I offer some additional provisions for your consideration to include in the legislation.

  • Reporting of certain types of crashes, such as fatal and serious injury crashes, to a Department of Transportation database can help ensure correct information is disseminated about these events. We have already seen the overwhelming media attention on automated vehicle crashes. By creating a database, one place would exist for locating common and accurate information.
  • Testing on public roads should be reported to the states in which tests occur. Adding this level of transparency can help states be more involved, especially if they must send resources to respond to a testing event.
  • Encouraging the designation of a common nomenclature and performance standard for each safety feature or system so drivers can better understand and compare performance.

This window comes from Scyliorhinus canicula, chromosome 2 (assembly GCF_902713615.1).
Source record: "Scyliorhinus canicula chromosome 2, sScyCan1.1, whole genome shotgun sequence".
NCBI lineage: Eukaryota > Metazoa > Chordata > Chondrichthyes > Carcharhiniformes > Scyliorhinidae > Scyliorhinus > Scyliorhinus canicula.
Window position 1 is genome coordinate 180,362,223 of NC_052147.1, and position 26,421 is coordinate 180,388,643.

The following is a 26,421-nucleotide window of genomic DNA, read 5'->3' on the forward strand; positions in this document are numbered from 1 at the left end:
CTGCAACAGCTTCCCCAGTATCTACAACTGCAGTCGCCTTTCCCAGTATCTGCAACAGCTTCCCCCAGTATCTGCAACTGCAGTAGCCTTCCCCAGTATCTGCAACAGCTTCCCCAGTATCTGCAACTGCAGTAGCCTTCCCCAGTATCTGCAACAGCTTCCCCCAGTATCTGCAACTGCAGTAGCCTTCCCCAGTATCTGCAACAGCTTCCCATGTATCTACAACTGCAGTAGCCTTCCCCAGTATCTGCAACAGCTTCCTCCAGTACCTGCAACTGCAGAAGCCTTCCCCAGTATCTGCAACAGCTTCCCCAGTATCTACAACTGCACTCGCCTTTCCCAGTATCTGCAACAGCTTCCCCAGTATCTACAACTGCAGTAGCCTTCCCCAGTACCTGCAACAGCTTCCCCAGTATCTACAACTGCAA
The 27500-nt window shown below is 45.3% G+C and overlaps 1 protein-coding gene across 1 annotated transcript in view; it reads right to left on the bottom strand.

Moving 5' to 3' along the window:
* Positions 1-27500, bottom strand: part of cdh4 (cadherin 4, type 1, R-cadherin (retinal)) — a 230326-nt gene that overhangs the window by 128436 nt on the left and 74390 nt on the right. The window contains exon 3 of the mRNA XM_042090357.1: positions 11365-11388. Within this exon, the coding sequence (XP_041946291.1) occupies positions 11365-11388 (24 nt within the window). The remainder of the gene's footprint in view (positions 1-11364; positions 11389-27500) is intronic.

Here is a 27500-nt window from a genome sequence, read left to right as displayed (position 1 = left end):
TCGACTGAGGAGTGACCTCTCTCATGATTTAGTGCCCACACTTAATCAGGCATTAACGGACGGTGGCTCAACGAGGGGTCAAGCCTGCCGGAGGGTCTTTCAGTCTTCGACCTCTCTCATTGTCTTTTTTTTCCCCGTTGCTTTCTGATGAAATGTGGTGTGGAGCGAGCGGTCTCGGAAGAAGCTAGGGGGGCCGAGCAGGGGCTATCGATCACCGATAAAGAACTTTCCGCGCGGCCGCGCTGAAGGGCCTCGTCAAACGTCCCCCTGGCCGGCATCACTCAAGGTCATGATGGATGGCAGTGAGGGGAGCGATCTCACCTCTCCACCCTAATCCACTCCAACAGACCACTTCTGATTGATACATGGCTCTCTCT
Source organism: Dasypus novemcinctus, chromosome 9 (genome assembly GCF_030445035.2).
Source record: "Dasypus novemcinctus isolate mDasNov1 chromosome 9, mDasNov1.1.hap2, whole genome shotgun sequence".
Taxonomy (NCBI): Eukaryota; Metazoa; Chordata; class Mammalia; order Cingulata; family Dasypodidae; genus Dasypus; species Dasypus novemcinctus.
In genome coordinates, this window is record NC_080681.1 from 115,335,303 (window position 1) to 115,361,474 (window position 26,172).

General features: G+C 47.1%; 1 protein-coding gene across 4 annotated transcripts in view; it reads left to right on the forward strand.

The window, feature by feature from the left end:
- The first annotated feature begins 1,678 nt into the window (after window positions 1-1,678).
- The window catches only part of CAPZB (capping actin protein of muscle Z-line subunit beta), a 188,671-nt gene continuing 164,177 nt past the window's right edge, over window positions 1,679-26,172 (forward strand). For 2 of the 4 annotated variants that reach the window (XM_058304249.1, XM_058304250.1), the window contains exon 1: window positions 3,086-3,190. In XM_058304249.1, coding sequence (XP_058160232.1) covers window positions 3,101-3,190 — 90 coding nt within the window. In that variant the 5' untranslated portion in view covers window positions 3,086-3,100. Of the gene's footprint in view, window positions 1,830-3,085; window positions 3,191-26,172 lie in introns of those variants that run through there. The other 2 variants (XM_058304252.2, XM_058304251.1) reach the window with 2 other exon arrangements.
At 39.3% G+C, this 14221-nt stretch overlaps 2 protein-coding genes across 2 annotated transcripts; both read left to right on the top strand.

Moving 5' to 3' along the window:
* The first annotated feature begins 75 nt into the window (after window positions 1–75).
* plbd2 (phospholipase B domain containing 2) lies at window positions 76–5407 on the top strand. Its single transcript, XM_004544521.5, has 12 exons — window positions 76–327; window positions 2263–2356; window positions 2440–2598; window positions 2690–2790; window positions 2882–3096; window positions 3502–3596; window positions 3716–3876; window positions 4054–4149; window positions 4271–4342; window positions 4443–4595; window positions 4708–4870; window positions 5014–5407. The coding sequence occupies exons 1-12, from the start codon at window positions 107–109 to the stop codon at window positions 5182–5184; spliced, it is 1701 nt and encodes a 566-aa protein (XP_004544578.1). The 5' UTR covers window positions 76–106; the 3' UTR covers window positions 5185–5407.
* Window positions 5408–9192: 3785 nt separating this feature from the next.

• Tying ADAS and automation components to vehicle identification numbers (VIN) so that more complete crash reporting and analysis can be completed.
  • Requiring rulemaking to mandate safety technology with proven results to require it on all vehicles.

Technology in Transportation


Improvements in technology and safety in transportation have historically gone hand-inhand. During my decade at the National Transportation Safety Board, the NTSB called for many safety improvements that would reduce or mitigate fatal transportation incidents, some of which were at least partially attributable to predictable and preventable human behavior. Technology like auto-pilot features in aviation control airspeed and heading, leaving human operators free to monitor larger systems and issues to ensure safe flight. Similarly, positive train control is still being implemented on passenger and freight railroads but will certainly prevent numerous collisions. Electronic charts standardize routes and transponders in the maritime industry projecting the routes other vessels will travel. This Committee oversees all of these industries and these very technologies are ones you have debated and mandated. You know that each advancement in technology has impacts, some of which are known while others may result in unintended outcomes.